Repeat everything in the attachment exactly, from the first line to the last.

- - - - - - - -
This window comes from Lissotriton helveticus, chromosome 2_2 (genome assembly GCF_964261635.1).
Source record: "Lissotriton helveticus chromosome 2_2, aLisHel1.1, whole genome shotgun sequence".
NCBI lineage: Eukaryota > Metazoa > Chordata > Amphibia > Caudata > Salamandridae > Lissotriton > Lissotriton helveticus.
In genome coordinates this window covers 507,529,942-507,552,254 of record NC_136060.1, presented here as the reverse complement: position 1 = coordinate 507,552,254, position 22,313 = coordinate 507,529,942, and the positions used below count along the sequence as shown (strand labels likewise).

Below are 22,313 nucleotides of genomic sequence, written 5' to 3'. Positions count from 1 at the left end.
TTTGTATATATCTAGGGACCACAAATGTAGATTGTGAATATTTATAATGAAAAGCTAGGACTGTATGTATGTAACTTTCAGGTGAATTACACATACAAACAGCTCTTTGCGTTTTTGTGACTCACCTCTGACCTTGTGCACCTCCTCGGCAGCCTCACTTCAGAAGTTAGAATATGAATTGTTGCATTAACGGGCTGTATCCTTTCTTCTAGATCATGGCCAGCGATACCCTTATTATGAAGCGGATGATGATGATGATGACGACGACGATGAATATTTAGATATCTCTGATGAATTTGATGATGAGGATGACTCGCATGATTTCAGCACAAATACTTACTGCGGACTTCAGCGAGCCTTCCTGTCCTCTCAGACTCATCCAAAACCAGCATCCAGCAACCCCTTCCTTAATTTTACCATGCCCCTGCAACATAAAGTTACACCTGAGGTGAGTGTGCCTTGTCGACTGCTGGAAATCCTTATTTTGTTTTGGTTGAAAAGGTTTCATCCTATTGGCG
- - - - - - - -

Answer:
This window comes from Lissotriton helveticus, chromosome 2_2 (genome assembly GCF_964261635.1).
Source record: "Lissotriton helveticus chromosome 2_2, aLisHel1.1, whole genome shotgun sequence".
NCBI lineage: Eukaryota > Metazoa > Chordata > Amphibia > Caudata > Salamandridae > Lissotriton > Lissotriton helveticus.
In genome coordinates this window covers 507,529,942-507,552,254 of record NC_136060.1, presented here as the reverse complement: position 1 = coordinate 507,552,254, position 22,313 = coordinate 507,529,942, and the positions used below count along the sequence as shown (strand labels likewise).

Below are 22,313 nucleotides of genomic sequence, written 5' to 3'. Positions count from 1 at the left end.
TTTGTATATATCTAGGGACCACAAATGTAGATTGTGAATATTTATAATGAAAAGCTAGGACTGTATGTATGTAACTTTCAGGTGAATTACACATACAAACAGCTCTTTGCGTTTTTGTGACTCACCTCTGACCTTGTGCACCTCCTCGGCAGCCTCACTTCAGAAGTTAGAATATGAATTGTTGCATTAACGGGCTGTATCCTTTCTTCTAGATCATGGCCAGCGATACCCTTATTATGAAGCGGATGATGATGATGATGACGACGACGATGAATATTTAGATATCTCTGATGAATTTGATGATGAGGATGACTCGCATGATTTCAGCACAAATACTTACTGCGGACTTCAGCGAGCCTTCCTGTCCTCTCAGACTCATCCAAAACCAGCATCCAGCAACCCCTTCCTTAATTTTACCATGCCCCTGCAACATAAAGTTACACCTGAGGTGAGTGTGCCTTGTCGACTGCTGGAAATCCTTATTTTGTTTTGGTTGAAAAGGTTTCATCCTATTGGCG